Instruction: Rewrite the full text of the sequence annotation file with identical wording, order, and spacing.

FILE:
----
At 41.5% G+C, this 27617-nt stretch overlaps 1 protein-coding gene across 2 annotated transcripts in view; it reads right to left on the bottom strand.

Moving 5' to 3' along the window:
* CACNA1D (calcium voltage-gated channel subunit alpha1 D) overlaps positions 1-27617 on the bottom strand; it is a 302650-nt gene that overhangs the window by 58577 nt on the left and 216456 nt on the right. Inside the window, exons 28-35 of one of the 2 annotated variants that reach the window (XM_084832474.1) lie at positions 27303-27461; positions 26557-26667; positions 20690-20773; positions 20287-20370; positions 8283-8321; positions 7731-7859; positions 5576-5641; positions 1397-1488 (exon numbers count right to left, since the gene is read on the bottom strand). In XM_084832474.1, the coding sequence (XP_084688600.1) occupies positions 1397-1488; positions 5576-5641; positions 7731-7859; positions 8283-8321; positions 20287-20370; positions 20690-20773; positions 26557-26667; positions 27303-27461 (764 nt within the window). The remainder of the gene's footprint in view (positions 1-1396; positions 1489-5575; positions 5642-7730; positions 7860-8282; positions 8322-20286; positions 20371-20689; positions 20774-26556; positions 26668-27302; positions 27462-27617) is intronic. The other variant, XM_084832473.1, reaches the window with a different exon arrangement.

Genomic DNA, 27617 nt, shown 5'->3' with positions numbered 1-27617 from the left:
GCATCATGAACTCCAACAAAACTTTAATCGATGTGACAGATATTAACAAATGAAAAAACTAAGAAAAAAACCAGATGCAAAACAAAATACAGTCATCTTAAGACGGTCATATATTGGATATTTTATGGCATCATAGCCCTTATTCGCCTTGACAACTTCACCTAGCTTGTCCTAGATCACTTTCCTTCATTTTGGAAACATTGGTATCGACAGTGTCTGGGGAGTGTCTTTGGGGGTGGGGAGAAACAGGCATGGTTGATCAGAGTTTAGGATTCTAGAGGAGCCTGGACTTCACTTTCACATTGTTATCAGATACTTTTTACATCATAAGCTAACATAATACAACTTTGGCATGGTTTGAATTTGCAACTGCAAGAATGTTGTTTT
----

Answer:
At 41.5% G+C, this 27617-nt stretch overlaps 1 protein-coding gene across 2 annotated transcripts in view; it reads right to left on the bottom strand.

Moving 5' to 3' along the window:
* CACNA1D (calcium voltage-gated channel subunit alpha1 D) overlaps positions 1-27617 on the bottom strand; it is a 302650-nt gene that overhangs the window by 58577 nt on the left and 216456 nt on the right. Inside the window, exons 28-35 of one of the 2 annotated variants that reach the window (XM_084832474.1) lie at positions 27303-27461; positions 26557-26667; positions 20690-20773; positions 20287-20370; positions 8283-8321; positions 7731-7859; positions 5576-5641; positions 1397-1488 (exon numbers count right to left, since the gene is read on the bottom strand). In XM_084832474.1, the coding sequence (XP_084688600.1) occupies positions 1397-1488; positions 5576-5641; positions 7731-7859; positions 8283-8321; positions 20287-20370; positions 20690-20773; positions 26557-26667; positions 27303-27461 (764 nt within the window). The remainder of the gene's footprint in view (positions 1-1396; positions 1489-5575; positions 5642-7730; positions 7860-8282; positions 8322-20286; positions 20371-20689; positions 20774-26556; positions 26668-27302; positions 27462-27617) is intronic. The other variant, XM_084832473.1, reaches the window with a different exon arrangement.

Genomic DNA, 27617 nt, shown 5'->3' with positions numbered 1-27617 from the left:
GCATCATGAACTCCAACAAAACTTTAATCGATGTGACAGATATTAACAAATGAAAAAACTAAGAAAAAAACCAGATGCAAAACAAAATACAGTCATCTTAAGACGGTCATATATTGGATATTTTATGGCATCATAGCCCTTATTCGCCTTGACAACTTCACCTAGCTTGTCCTAGATCACTTTCCTTCATTTTGGAAACATTGGTATCGACAGTGTCTGGGGAGTGTCTTTGGGGGTGGGGAGAAACAGGCATGGTTGATCAGAGTTTAGGATTCTAGAGGAGCCTGGACTTCACTTTCACATTGTTATCAGATACTTTTTACATCATAAGCTAACATAATACAACTTTGGCATGGTTTGAATTTGCAACTGCAAGAATGTTGTTTT